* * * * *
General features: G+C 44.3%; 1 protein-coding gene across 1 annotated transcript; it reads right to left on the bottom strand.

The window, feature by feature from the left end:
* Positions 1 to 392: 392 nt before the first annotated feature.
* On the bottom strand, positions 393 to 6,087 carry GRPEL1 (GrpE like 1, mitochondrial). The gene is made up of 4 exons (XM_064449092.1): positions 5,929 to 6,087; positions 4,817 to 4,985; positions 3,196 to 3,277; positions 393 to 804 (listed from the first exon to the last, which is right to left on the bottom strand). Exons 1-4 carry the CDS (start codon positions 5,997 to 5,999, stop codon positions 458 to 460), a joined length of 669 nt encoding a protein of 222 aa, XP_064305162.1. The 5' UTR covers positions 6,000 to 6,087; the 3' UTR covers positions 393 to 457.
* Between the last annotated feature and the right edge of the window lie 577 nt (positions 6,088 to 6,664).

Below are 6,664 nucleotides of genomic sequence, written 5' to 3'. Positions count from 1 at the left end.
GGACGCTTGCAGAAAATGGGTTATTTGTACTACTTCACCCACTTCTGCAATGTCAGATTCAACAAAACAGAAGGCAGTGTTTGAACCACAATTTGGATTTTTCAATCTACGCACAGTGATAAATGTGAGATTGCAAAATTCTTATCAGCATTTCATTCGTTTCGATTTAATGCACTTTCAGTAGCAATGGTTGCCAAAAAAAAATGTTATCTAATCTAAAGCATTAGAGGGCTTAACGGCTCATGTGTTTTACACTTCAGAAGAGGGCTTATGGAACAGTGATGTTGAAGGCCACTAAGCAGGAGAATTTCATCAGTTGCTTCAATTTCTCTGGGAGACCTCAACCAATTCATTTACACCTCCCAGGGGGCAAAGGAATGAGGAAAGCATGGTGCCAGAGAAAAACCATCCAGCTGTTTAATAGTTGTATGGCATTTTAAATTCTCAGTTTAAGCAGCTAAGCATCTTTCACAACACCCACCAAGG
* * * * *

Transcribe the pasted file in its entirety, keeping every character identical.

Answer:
General features: G+C 44.3%; 1 protein-coding gene across 1 annotated transcript; it reads right to left on the bottom strand.

The window, feature by feature from the left end:
* Positions 1 to 392: 392 nt before the first annotated feature.
* On the bottom strand, positions 393 to 6,087 carry GRPEL1 (GrpE like 1, mitochondrial). The gene is made up of 4 exons (XM_064449092.1): positions 5,929 to 6,087; positions 4,817 to 4,985; positions 3,196 to 3,277; positions 393 to 804 (listed from the first exon to the last, which is right to left on the bottom strand). Exons 1-4 carry the CDS (start codon positions 5,997 to 5,999, stop codon positions 458 to 460), a joined length of 669 nt encoding a protein of 222 aa, XP_064305162.1. The 5' UTR covers positions 6,000 to 6,087; the 3' UTR covers positions 393 to 457.
* Between the last annotated feature and the right edge of the window lie 577 nt (positions 6,088 to 6,664).

Below are 6,664 nucleotides of genomic sequence, written 5' to 3'. Positions count from 1 at the left end.
GGACGCTTGCAGAAAATGGGTTATTTGTACTACTTCACCCACTTCTGCAATGTCAGATTCAACAAAACAGAAGGCAGTGTTTGAACCACAATTTGGATTTTTCAATCTACGCACAGTGATAAATGTGAGATTGCAAAATTCTTATCAGCATTTCATTCGTTTCGATTTAATGCACTTTCAGTAGCAATGGTTGCCAAAAAAAAATGTTATCTAATCTAAAGCATTAGAGGGCTTAACGGCTCATGTGTTTTACACTTCAGAAGAGGGCTTATGGAACAGTGATGTTGAAGGCCACTAAGCAGGAGAATTTCATCAGTTGCTTCAATTTCTCTGGGAGACCTCAACCAATTCATTTACACCTCCCAGGGGGCAAAGGAATGAGGAAAGCATGGTGCCAGAGAAAAACCATCCAGCTGTTTAATAGTTGTATGGCATTTTAAATTCTCAGTTTAAGCAGCTAAGCATCTTTCACAACACCCACCAAGG